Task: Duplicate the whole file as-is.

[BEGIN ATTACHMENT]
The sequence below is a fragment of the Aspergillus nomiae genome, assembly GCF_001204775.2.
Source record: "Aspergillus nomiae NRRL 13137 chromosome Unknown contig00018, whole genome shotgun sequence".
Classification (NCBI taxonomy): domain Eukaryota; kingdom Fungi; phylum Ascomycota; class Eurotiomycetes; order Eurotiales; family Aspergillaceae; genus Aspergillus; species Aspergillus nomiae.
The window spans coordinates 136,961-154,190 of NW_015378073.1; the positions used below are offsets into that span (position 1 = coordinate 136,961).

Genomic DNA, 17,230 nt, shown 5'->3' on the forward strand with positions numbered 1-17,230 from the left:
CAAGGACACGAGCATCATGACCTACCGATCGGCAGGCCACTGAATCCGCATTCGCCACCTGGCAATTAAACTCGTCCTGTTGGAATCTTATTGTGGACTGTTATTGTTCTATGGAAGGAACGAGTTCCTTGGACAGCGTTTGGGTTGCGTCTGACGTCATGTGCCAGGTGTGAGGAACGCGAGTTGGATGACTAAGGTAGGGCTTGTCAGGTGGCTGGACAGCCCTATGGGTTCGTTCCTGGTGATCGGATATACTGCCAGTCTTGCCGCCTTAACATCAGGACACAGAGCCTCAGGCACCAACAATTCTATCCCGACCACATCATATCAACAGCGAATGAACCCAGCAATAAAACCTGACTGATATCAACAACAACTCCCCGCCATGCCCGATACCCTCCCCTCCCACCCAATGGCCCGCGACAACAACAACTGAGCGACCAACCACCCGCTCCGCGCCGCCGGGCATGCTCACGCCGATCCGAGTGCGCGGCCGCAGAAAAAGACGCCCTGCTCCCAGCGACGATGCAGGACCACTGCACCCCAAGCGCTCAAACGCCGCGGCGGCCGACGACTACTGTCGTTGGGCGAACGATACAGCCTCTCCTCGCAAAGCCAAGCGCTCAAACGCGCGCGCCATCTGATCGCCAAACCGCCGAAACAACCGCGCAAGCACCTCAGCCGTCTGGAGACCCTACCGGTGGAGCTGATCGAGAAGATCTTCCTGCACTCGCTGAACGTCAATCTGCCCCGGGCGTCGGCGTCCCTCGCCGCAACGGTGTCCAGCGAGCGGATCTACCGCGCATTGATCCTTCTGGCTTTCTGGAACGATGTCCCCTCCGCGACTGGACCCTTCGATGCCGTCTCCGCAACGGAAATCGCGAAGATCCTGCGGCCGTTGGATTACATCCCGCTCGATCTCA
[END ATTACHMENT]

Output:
The sequence below is a fragment of the Aspergillus nomiae genome, assembly GCF_001204775.2.
Source record: "Aspergillus nomiae NRRL 13137 chromosome Unknown contig00018, whole genome shotgun sequence".
Classification (NCBI taxonomy): domain Eukaryota; kingdom Fungi; phylum Ascomycota; class Eurotiomycetes; order Eurotiales; family Aspergillaceae; genus Aspergillus; species Aspergillus nomiae.
The window spans coordinates 136,961-154,190 of NW_015378073.1; the positions used below are offsets into that span (position 1 = coordinate 136,961).

Genomic DNA, 17,230 nt, shown 5'->3' on the forward strand with positions numbered 1-17,230 from the left:
CAAGGACACGAGCATCATGACCTACCGATCGGCAGGCCACTGAATCCGCATTCGCCACCTGGCAATTAAACTCGTCCTGTTGGAATCTTATTGTGGACTGTTATTGTTCTATGGAAGGAACGAGTTCCTTGGACAGCGTTTGGGTTGCGTCTGACGTCATGTGCCAGGTGTGAGGAACGCGAGTTGGATGACTAAGGTAGGGCTTGTCAGGTGGCTGGACAGCCCTATGGGTTCGTTCCTGGTGATCGGATATACTGCCAGTCTTGCCGCCTTAACATCAGGACACAGAGCCTCAGGCACCAACAATTCTATCCCGACCACATCATATCAACAGCGAATGAACCCAGCAATAAAACCTGACTGATATCAACAACAACTCCCCGCCATGCCCGATACCCTCCCCTCCCACCCAATGGCCCGCGACAACAACAACTGAGCGACCAACCACCCGCTCCGCGCCGCCGGGCATGCTCACGCCGATCCGAGTGCGCGGCCGCAGAAAAAGACGCCCTGCTCCCAGCGACGATGCAGGACCACTGCACCCCAAGCGCTCAAACGCCGCGGCGGCCGACGACTACTGTCGTTGGGCGAACGATACAGCCTCTCCTCGCAAAGCCAAGCGCTCAAACGCGCGCGCCATCTGATCGCCAAACCGCCGAAACAACCGCGCAAGCACCTCAGCCGTCTGGAGACCCTACCGGTGGAGCTGATCGAGAAGATCTTCCTGCACTCGCTGAACGTCAATCTGCCCCGGGCGTCGGCGTCCCTCGCCGCAACGGTGTCCAGCGAGCGGATCTACCGCGCATTGATCCTTCTGGCTTTCTGGAACGATGTCCCCTCCGCGACTGGACCCTTCGATGCCGTCTCCGCAACGGAAATCGCGAAGATCCTGCGGCCGTTGGATTACATCCCGCTCGATCTCA